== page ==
Brandon Miller’s hot hand propels Bama Basketball past Jax State

Jacksonville State hung out with Alabama for a while, but the Gamecocks couldn’t hang out with Alabama freshman Brandon Miller. Miller scored 20 points in 6:51 through the middle of the second half as Bama went from a 13-point lead to a 32-point lead en route to a 104-62 win over Jax State Friday.

Alabama, ranked 18th nationally by the Associated Press and 16th in the Coaches Poll, improved to 4-0 while Jax State fell to 1-2.

Alabama next goes to the Phil Knight Invitational in Portland, Oregon, where the Crimson Tide will open Thanksgiving Night against Michigan State at 21:30 CST (7:30 Pacific) on ESPN. The tournament will continue on Saturday, November 26 (Bama vs. Oregon or UConn) and Monday, November 28 (TBA). The Tide returns to the Coleman Coliseum on December 3 against South Dakota State.

Miller finished with 28 points and 8 rebounds. He hit 9-12 from the field, including 7-9 on Treys. Mark Sears and Nimari Burnett each had 18 points.

Alabama coach Nate Oats has assured skeptics he has a good shooting team, and the Friday Tide players have made his case. Bama hit 34-66 field goals (51.5 percent) and 21-46 on three-point attempts for 45.7 percent.

“I don’t know if anyone believed me,” Oats said. “Of course it’s nice to take pictures.”

He said: “Our defense played better in the second half. We gave them too many points for their possessions. Things really got going after the first four minutes of the second half.”

Oats was also pleased with ball movement, resulting in 23 assists.

“I think we’re in a good place,” he said. “The boys do what we ask of them. We took good care of the ball.” Bama only had 13 turnovers, and those resulted in just 9 Jax State points. The Gamecocks only made 14 turnovers, but the Tide scored 24 points less.

Jacksonville State got 13 points each from Juwan Purdue and Amanzi Ngumezi and 12 from Demaree King as the Gamecocks 19-54 field goals (just 7-27 in the second half) for 35.2 percent and 9-24 with three points (37 .5 percent) achieved ).

Both teams made 15-21 free throws.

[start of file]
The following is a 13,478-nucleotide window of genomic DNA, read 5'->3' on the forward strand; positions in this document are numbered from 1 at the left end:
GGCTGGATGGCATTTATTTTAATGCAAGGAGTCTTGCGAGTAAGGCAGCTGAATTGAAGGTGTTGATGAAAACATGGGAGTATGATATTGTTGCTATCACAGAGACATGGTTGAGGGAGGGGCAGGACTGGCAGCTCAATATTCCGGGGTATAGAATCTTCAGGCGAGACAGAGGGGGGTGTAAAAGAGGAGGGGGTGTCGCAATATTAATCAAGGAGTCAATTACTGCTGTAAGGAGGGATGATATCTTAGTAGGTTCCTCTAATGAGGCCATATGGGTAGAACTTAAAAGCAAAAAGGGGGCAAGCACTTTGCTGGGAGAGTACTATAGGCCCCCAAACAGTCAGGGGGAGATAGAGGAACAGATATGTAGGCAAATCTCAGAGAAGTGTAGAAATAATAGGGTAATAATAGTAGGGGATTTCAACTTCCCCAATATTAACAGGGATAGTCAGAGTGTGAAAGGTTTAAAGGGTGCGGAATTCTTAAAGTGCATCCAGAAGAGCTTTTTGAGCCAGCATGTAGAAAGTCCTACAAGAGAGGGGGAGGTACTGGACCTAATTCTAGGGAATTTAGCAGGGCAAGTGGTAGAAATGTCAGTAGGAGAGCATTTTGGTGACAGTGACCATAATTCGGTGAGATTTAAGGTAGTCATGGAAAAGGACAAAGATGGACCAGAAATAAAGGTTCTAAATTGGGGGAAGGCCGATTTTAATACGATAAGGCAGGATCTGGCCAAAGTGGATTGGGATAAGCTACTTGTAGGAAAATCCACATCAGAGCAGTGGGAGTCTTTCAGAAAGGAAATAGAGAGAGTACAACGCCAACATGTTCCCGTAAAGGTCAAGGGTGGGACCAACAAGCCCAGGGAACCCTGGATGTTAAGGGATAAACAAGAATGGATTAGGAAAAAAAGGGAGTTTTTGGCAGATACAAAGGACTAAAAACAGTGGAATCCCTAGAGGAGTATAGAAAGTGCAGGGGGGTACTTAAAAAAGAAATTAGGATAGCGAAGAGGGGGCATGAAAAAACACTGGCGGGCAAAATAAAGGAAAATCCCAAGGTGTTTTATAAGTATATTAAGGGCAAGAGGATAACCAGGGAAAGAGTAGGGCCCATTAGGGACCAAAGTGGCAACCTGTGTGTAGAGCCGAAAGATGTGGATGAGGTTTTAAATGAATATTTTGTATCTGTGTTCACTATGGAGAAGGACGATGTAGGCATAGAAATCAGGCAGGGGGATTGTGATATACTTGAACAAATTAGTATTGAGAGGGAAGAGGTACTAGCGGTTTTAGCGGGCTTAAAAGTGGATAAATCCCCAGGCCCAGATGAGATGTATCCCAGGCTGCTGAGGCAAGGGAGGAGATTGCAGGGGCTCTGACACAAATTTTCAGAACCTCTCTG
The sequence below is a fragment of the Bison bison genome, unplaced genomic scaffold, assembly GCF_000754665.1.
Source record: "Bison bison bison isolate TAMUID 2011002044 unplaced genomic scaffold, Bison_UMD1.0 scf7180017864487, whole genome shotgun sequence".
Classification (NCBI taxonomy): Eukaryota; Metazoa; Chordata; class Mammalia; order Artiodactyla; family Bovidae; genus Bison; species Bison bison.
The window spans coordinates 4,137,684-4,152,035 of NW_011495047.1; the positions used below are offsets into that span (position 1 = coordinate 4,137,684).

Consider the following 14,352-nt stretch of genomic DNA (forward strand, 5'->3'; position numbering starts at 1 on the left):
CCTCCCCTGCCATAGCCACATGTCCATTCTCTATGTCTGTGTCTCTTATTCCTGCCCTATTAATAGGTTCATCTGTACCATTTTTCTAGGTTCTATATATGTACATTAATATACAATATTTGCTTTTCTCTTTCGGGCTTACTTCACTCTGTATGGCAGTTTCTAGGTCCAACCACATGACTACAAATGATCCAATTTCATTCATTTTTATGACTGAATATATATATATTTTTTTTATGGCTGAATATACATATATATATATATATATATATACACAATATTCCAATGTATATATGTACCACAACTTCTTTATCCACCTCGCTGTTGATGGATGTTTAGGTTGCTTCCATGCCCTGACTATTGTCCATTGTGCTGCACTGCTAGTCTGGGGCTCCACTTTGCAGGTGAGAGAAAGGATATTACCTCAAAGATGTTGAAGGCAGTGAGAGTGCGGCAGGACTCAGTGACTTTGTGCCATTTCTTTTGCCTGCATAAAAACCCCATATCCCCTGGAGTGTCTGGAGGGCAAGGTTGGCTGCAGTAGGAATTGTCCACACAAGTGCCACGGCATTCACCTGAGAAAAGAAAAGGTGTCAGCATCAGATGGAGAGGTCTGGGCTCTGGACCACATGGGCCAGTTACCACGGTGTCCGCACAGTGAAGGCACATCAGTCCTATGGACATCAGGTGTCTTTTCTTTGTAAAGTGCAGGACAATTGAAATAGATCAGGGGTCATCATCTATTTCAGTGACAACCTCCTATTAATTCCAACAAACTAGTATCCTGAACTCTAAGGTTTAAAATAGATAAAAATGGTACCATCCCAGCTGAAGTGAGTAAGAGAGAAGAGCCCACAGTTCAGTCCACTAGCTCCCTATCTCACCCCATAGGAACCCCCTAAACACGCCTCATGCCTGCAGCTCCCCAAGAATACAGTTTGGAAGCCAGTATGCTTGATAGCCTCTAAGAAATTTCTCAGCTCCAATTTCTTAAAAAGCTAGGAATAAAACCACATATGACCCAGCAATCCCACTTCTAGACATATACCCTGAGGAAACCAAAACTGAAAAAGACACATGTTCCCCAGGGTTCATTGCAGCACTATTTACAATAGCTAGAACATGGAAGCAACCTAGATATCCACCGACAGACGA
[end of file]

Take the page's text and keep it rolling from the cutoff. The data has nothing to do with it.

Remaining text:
Jahvon Quinerly, who continues to recover from an ACL injury, played 17 minutes and had a pair of threes for six points, but his main contribution was eight of Bama’s 23 non-turnover assists. “It was great to have him back,” Oats said.

Alabama didn’t quite have the recovery night it had in the first three games when it averaged over 58 per game, but the Tide still had a 49-25 advantage on the boards. Noah Clowney led the way for the Tide at 10.

Alabama had advantages of 21-10 on second chance points, 22-14 on points in the suit, and 16-0 on fast break points.

Jahvon’s brother Jaden gets a mention as playing his free throw at 1:31 after clearing the bench marked the flood as a century mark.

Jahvon Quinerly’s entry into the game early in the first half made a big impact, as his five first-half assists resulted in 14 Crimson Tide points when the game was in back-and-forth mode. Alabama would emerge with a 51-39 lead.

Bama scored the last eight points of the half and also had a 16-4 run midway through the half that gave the Tide a 35-28 lead by seven – and after four draws and four lead changes, in the lead for the remainder of the half lay.

It didn’t seem like a 12-point lead at halftime as the Gamecocks managed to withstand Bama’s effective shooting. Alabama made 12 three-pointers on 22 attempts (54.5 percent) and 18-31 overall on field goals (58.1 percent). The Gamecocks were good with 12-27 (44.4 percent) and 7-14 Treys. Jacksonville State had the 8-10 free throws to the Tide’s 3-6 advantage.

Mark Sears was 4-6 on three-pointers and 6-8 on field goals for 16 first-half points.

Jax State led by 5 points midway through the first half, but Alabama finally took the lead 27-26. The 12-point lead on a Sears drive with three seconds remaining was Bama’s largest of the first half.

It would grow quickly in the second half as Bama opened with a 24-9 start.

TIDE NOTES: Alabama starters were the same as in Bama’s first three games, Charles Bediako at center with guard Mark Sears, guard Nimari Burnett, forward Noah Clowney and forward Brandon Miller.

Alabama’s group of newcomers certainly helps. Of the Tide’s 339 points, 268 were scored by newcomers—79.1 percent.

Alabama’s 21 assists are the third most in Crimson Tide history and one of three best times in the Southeastern Conference. Bama’s record is 23 against LSU and second-best against Auburn.

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